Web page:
As far as I can see, there's a kind of 'gold standard' of definiteness and clarity in specifying these things. Perhaps at the moment it's a joint gold standard between first, 'SOFA' (www.sofa.org), the IAU's website for 'standards of fundamental astronomy', which is pretty complete although intricate (and something of a plus is that it identifies and supplies both present and recent-past standards); and second, the US Naval Observatory's 'Astronomical Almanac' (with current data distributed, a bit less conveniently, between (in part) hard-copy, and (also in part) in the Astronomical Almanac Online).

Turning to the details of your problem, it takes some work to find out (a) what standard your formulae belong to and (b) what standard is in use by the current 'Stellarium' software.

As for (a), after a bit of searching and calculating, it appears to me that your formulae are a slightly rounded set otherwise matching the 1982 standard for GMST -- which is two standards ago by now. Its details (in other units than those you have used) are given for example here, and at Explanatory Supplement to the Astronomical Almanac (1992) at p.50, sec.2.24. This standard came into force in 1984, and has since been superseded by later standards of 2000 (Gmst00) and 2006 (Gmst06). You can see them all among others here at SOFA earth-rotation page.

As for (b) I did not yet succeed in identifying the GMST standard in use by Stellarium. (That's not a negative criticism, btw: Stellarium is an evolving software system, its original purpose (according to the user guide) was "to present a beautiful simulation of the night sky, mostly to understand what is visible in the sky when you leave your house, i.e., for present times". Later on, its developers, appreciating a demand for greater accuracy, began a program of "retrofitting detailed and accurate models", which "has only recently (2021) come to a state where we as developers are beginning to be satisfied".) It's always hard for documentation to keep up, and maybe it has, but I couldn't find a statement of the standards they currently use.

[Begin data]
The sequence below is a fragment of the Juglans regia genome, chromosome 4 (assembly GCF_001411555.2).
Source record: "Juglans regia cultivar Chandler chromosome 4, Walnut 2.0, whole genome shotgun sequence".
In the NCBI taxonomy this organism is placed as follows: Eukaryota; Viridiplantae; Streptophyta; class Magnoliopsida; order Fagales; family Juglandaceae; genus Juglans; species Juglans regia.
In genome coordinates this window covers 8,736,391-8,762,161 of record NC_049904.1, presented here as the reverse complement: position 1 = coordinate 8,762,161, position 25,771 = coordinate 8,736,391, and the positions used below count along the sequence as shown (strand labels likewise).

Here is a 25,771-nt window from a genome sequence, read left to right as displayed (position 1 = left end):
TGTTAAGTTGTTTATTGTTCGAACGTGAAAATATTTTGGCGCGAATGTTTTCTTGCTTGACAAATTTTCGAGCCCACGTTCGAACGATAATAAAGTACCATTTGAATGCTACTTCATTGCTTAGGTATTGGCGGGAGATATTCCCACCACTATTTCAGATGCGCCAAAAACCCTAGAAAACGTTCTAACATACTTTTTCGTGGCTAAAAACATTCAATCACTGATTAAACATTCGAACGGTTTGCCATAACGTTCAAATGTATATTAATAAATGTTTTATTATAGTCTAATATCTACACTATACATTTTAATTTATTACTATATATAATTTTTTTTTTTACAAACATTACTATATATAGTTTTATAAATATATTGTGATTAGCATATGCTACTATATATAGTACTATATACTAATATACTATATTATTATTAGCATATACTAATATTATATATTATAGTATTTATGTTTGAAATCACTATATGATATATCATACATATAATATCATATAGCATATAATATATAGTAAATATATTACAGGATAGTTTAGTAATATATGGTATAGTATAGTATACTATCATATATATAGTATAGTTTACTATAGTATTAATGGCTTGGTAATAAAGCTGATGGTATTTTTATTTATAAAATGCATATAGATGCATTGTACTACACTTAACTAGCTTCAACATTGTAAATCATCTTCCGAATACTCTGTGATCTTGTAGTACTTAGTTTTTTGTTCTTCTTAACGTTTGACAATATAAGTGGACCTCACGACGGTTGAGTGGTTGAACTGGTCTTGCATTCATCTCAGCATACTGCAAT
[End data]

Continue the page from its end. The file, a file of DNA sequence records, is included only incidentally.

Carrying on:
It seems to me that in your current search for accuracy there are two basic approaches either of which you can use.

(1) You could try a largely empirical approach, first applying to your present GMST values the (time-dependent) difference mentioned by Greg Miller between apparent and mean sidereal time (used to be known as 'equation of the equinoxes' or 'nutation in RA' (see the SOFA website given above), its largest term depends on the longitude of the moon's ascending node). If there is any serious residue after that, you could try modeling how the residue behaves for the range of dates in which you are interested, and then apply the result as an empirical correction.

(2) You could try a more fundamental approach: e.g. try each of the likely combinations given by the SOFA software website and see how it fits, and/or ask the Stellarium developers if they can tell you which standards they currently adopt, and use those.

I'd suggest also that it's likely to be easier in the end if your code reproduces whatever standards you adopt, in exactly the same units and numbers as those in which the authoritative source is expressed, and if you then carry out any units-conversions called for by your application in separate operations. This makes it much easier and quicker to cross-check, proof-read your code and calculations, etc, by comparison with original sources, and the extra processing-time entailed in carrying out the calculations is a very tiny amount.

Also, for processing your dates, it's a help if you adopt exactly an authoritative source for your date-conversions, e.g. the Julian-day conversions from the ESAA 1992, given in the page-images reproduced here. This helps to avoid or clarify doubts over such things as offsets of 12h, whether an interval is to be measured in UT or in sidereal time, &c.

Good luck!

  • $\begingroup$ Many thanks for such a comprehensive answer. I have made approaches to Stellarium but it is not straight forward. $\endgroup$
    – user36093
    Dec 29, 2022 at 10:39